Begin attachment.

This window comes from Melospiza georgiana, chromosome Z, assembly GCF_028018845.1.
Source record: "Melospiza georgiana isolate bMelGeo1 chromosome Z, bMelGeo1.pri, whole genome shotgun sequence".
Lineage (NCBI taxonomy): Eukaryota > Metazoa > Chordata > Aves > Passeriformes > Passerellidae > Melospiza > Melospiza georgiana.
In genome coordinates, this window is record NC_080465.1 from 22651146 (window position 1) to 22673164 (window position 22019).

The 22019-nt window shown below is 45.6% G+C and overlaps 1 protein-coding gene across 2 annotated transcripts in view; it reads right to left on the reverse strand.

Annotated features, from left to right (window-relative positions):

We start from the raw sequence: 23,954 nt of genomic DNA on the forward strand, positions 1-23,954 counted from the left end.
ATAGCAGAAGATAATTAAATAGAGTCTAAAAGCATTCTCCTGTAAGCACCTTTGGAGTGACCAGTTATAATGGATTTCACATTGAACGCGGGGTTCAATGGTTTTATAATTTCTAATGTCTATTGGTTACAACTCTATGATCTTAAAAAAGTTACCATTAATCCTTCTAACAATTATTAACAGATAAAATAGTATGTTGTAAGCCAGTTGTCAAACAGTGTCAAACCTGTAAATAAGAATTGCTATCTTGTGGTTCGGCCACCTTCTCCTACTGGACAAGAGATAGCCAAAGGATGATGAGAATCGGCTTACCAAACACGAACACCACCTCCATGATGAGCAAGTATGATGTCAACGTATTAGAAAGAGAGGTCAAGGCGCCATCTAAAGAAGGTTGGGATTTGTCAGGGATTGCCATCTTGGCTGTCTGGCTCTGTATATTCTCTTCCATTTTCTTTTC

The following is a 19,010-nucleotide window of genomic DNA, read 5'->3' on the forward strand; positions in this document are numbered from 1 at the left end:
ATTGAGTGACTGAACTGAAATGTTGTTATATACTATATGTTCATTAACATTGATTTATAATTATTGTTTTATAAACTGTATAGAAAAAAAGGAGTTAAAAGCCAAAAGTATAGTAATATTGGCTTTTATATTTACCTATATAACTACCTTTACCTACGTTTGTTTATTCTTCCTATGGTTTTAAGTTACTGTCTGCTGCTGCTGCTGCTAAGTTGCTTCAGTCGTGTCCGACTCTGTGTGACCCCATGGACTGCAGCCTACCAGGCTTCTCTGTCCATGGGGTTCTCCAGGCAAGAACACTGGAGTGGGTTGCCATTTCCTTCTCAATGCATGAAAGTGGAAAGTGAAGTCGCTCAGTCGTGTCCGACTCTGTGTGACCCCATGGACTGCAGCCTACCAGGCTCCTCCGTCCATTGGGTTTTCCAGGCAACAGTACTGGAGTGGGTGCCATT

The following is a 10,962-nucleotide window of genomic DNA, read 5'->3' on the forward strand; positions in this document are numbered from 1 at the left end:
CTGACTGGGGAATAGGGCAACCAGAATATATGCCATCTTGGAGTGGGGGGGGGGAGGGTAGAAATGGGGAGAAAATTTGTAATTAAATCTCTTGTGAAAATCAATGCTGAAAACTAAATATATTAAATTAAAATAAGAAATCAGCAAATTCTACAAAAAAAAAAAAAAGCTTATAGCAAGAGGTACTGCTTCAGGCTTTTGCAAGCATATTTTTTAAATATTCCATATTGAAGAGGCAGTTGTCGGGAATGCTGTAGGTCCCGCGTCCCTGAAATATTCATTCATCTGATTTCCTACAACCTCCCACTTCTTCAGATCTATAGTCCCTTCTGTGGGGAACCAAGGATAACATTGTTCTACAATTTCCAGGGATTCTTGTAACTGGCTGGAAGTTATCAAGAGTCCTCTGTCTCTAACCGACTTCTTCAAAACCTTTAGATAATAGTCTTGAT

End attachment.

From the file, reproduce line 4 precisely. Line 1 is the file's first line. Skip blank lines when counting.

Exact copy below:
In genome coordinates, this window is record NC_080465.1 from 22651146 (window position 1) to 22673164 (window position 22019).